Note also, consistent with what I have been arguing for some time, that the battleground states also tightened considerably in tandem with the national polls.  This is to be expected and it is a reminder that these states do not operate in a national vacuum, but instead are influenced by broader factors affecting the race.  Put another way, I have never bought into the argument that the President is protected by an Electoral College firewall.

My other point, however, is that this race is far from over; Romney has gained ground, but I think it fair to say that he has not pulled into a lead.  Indeed, I expect the race, now that it has recalibrated to a point much more consistent with our forecast models, to stay quite close for the remaining 28 days.  This is also a good time to remind everyone not to overreact to any single poll.  Looked at in the aggregate, however, they will become an increasingly accurate barometer of the state of the race as we head to Election Day.  In the meantime, strap yourself in – it’s likely to be one helluva finish!

When in Danger, When In Doubt, Run In Circles, Scream and Shout!

I’m home after another long, long day of teaching and then another election talk, but I wanted to comment briefly on today’s Pew poll which has driven many Obama supporters to despair.  That poll has Mitt Romney up by 4%, 49%-45%, over Barack Obama among likely voters, and tied at 46% among registered voters.  This is a sharp turnaround from the last Pew poll in the field Sept. 12-16, which had Romney trailing Obama by 8%, 51%-43%.   The latest poll represents a 12% gain by Romney in less than a month – a turnaround that just rubs salt in the wound for Democrats already reeling from polls suggesting that Romney cleaned Obama’s clock in the most heavily watched first presidential debate since 1980, when incumbent Jimmy Carter squared off against Ronald Reagan in their only debate. (The figures for the Romney-Obama debate do not include those who viewed it on social media.)

Consistent with other polls, Pew found that Romney was viewed as doing a better job in the debate by 72-20%.  This included 78% of independents and even 45% of Democrats who thought Romney bested Obama.* As debate polls go, this is a rather significant drubbing; rarely do we see such a lop-sided verdict, particularly among the “loser’s” own partisan supporters.  If the polls are to be believed, Romney’s debate “victory” has led to a significant tightening of the race, both nationally and in the critical swing states.  For example, Gallup’s pre- and post-debate polls indicate that Romney has moved from a 5% deficit into a tie with Obama among registered voters.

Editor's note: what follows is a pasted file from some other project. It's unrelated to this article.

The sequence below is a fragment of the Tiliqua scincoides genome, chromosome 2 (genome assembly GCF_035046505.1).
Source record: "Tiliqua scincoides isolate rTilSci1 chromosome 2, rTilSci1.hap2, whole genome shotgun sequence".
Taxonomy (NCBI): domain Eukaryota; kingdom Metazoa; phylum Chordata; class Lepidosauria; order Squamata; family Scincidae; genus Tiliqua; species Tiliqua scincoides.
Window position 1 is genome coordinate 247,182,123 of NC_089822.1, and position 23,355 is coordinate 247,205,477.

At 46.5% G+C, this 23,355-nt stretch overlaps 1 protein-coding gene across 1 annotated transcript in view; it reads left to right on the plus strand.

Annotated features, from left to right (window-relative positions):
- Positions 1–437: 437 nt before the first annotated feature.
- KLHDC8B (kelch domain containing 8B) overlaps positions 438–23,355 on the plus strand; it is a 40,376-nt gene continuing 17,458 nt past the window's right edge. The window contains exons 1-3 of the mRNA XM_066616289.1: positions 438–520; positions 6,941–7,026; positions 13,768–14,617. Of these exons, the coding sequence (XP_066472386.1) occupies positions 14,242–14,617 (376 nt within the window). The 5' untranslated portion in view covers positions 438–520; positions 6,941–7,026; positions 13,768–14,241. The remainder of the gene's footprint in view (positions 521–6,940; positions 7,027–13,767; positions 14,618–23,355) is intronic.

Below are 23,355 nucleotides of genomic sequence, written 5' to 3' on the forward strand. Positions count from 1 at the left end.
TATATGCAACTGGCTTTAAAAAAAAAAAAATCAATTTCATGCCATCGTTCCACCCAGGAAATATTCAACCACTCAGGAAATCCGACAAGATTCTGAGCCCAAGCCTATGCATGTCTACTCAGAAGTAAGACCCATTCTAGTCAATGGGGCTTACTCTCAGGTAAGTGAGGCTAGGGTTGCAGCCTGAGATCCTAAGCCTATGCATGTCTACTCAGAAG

In the RealClearPolitics composite poll, we see a similar result, with Obama’s 3.1% lead on the day before the debate dwindling to .5% tonight.

We see a similar effect in state-level polling in battleground states. In Michigan, the latest poll has Romney within 3% in a state considered out of reach just a week ago.   Colorado, Florida and Virginia are now essentially dead heats, and Romney has moved within 3% of Obama in the critical state of Ohio, a state in which he trailed by nearly 6% before the debate.

All this is a reminder of two points I have made repeatedly: first, national tides raise all of Romney’s state-based boats.  Too often pundits view states as having their own unique constituencies.  But the reality is that both candidates are fighting over the same type of undecided voters across all states, and if one candidate is able to win over these undecideds, it will boost his support across all the battleground states.  We see precisely this effect occurring after the debate.

Second – and in what some may view as a contradiction of my first point – we should not overestimate the impact of the first debate.   I have been arguing for some time now that the state-level battleground polls will gradually align with the national tracking polls.  At the same time, I have claimed that the economic fundamentals indicate that this will be a very close race (the mean prediction of the dozen or so political science forecast models has Obama winning slightly more than 50% of the two-party vote.)  If the mean forecast model is correct, Obama will win by a far smaller margin than what the national tracking polls were saying for most of September.  And if we factor in the uncertainty surrounding those forecasts, many political scientists believe this election is a dead heat. For that reason I was reasonably confident that the September polls indicating that Obama was running away with this race were overstating his support due, in part I believe, to how pollsters were constructing their likely voter screens.  What Wednesday’s debate did, I suspect, is to impact Pew’s likely voter screen in ways that increased the number of Republican respondents they included in their final poll relative to Democrats.  In other words, the debate didn’t switch votes so much as it increased Republicans’ enthusiasm for their candidate enough so that it affected Pew’s likely voter screen.